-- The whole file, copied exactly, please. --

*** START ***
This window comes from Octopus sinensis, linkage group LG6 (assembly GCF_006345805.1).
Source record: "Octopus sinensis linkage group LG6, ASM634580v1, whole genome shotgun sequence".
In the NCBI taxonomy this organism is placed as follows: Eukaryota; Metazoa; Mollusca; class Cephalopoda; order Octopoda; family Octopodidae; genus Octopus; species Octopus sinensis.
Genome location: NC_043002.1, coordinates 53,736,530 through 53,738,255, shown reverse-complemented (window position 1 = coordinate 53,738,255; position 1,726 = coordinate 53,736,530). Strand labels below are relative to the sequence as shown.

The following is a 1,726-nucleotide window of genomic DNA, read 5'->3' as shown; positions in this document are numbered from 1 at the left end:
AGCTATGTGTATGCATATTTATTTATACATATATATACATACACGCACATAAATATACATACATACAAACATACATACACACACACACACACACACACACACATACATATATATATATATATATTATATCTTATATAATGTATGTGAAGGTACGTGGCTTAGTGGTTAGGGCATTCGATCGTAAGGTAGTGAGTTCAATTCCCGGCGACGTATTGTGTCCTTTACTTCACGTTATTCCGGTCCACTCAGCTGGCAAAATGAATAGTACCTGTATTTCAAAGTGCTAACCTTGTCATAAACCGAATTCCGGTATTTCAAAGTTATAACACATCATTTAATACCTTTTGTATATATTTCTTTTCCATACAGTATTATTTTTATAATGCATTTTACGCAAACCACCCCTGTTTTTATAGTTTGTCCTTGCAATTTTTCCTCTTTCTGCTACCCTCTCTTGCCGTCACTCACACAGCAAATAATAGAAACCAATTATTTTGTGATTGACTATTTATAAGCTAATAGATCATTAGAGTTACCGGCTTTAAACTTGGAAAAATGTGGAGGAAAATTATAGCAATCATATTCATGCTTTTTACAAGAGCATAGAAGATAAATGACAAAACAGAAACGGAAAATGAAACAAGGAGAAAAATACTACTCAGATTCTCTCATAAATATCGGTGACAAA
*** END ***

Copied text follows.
This window comes from Octopus sinensis, linkage group LG6 (assembly GCF_006345805.1).
Source record: "Octopus sinensis linkage group LG6, ASM634580v1, whole genome shotgun sequence".
In the NCBI taxonomy this organism is placed as follows: Eukaryota; Metazoa; Mollusca; class Cephalopoda; order Octopoda; family Octopodidae; genus Octopus; species Octopus sinensis.
Genome location: NC_043002.1, coordinates 53,736,530 through 53,738,255, shown reverse-complemented (window position 1 = coordinate 53,738,255; position 1,726 = coordinate 53,736,530). Strand labels below are relative to the sequence as shown.

The following is a 1,726-nucleotide window of genomic DNA, read 5'->3' as shown; positions in this document are numbered from 1 at the left end:
AGCTATGTGTATGCATATTTATTTATACATATATATACATACACGCACATAAATATACATACATACAAACATACATACACACACACACACACACACACACACATACATATATATATATATATATTATATCTTATATAATGTATGTGAAGGTACGTGGCTTAGTGGTTAGGGCATTCGATCGTAAGGTAGTGAGTTCAATTCCCGGCGACGTATTGTGTCCTTTACTTCACGTTATTCCGGTCCACTCAGCTGGCAAAATGAATAGTACCTGTATTTCAAAGTGCTAACCTTGTCATAAACCGAATTCCGGTATTTCAAAGTTATAACACATCATTTAATACCTTTTGTATATATTTCTTTTCCATACAGTATTATTTTTATAATGCATTTTACGCAAACCACCCCTGTTTTTATAGTTTGTCCTTGCAATTTTTCCTCTTTCTGCTACCCTCTCTTGCCGTCACTCACACAGCAAATAATAGAAACCAATTATTTTGTGATTGACTATTTATAAGCTAATAGATCATTAGAGTTACCGGCTTTAAACTTGGAAAAATGTGGAGGAAAATTATAGCAATCATATTCATGCTTTTTACAAGAGCATAGAAGATAAATGACAAAACAGAAACGGAAAATGAAACAAGGAGAAAAATACTACTCAGATTCTCTCATAAATATCGGTGACAAA